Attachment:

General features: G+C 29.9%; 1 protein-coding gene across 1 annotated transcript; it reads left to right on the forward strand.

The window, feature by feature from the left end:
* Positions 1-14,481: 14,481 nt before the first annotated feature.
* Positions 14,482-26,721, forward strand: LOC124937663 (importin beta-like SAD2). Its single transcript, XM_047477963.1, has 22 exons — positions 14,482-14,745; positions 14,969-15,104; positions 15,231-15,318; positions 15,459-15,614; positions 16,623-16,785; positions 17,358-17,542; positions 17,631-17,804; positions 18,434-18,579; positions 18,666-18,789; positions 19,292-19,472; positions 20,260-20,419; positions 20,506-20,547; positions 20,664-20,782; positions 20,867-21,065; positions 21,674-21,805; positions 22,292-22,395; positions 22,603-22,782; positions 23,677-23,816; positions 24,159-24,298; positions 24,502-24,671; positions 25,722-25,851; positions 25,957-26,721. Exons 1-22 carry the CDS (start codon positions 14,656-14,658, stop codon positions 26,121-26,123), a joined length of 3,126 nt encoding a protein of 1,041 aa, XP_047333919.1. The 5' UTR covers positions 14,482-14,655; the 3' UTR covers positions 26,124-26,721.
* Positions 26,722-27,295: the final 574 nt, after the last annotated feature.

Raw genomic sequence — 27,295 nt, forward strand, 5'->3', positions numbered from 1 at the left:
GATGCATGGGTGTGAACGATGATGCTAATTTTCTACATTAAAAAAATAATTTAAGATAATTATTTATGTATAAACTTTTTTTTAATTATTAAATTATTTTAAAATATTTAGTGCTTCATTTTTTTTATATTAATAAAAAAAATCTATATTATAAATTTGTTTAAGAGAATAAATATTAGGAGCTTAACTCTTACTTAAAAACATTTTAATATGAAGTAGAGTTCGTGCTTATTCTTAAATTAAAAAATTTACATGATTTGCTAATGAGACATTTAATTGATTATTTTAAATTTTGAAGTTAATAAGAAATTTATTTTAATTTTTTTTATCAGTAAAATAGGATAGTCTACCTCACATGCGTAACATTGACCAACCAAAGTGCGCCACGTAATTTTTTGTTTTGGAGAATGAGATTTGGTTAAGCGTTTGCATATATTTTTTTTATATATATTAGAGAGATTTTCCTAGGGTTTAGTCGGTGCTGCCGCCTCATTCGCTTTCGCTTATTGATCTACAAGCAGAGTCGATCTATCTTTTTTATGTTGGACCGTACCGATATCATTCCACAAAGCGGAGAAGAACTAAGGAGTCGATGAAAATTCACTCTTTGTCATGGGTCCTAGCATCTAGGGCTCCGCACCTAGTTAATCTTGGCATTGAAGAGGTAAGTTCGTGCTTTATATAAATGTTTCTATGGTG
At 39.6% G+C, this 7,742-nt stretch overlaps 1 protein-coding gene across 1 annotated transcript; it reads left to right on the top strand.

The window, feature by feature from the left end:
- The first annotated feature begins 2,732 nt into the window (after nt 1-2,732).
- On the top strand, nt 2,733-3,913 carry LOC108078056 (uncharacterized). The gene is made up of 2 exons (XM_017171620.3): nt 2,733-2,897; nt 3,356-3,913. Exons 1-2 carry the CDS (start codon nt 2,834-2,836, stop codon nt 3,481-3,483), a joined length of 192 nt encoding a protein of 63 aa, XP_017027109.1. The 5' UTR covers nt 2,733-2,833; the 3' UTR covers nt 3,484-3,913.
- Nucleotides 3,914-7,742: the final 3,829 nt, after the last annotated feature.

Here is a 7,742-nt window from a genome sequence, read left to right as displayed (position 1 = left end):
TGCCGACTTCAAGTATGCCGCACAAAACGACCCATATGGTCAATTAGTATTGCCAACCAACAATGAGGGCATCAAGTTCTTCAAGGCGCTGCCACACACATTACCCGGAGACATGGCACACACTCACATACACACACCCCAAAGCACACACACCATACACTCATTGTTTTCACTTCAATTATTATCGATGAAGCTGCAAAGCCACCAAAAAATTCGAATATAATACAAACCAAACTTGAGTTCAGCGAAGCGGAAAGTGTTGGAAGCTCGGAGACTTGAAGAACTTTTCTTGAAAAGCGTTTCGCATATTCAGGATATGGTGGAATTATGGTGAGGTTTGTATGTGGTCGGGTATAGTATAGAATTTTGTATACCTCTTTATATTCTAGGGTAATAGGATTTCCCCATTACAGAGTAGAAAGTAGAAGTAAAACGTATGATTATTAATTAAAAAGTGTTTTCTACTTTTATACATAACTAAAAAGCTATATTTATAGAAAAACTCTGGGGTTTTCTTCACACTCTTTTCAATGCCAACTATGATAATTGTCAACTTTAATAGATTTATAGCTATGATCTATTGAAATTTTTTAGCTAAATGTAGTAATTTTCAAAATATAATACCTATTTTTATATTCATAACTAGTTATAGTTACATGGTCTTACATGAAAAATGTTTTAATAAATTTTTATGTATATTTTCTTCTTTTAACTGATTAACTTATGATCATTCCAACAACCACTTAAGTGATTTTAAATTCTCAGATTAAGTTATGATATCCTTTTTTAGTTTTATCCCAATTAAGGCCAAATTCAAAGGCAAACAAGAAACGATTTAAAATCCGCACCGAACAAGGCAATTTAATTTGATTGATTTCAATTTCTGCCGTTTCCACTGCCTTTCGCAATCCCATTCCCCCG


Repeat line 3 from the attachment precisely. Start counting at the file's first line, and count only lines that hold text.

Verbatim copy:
* Positions 1-14,481: 14,481 nt before the first annotated feature.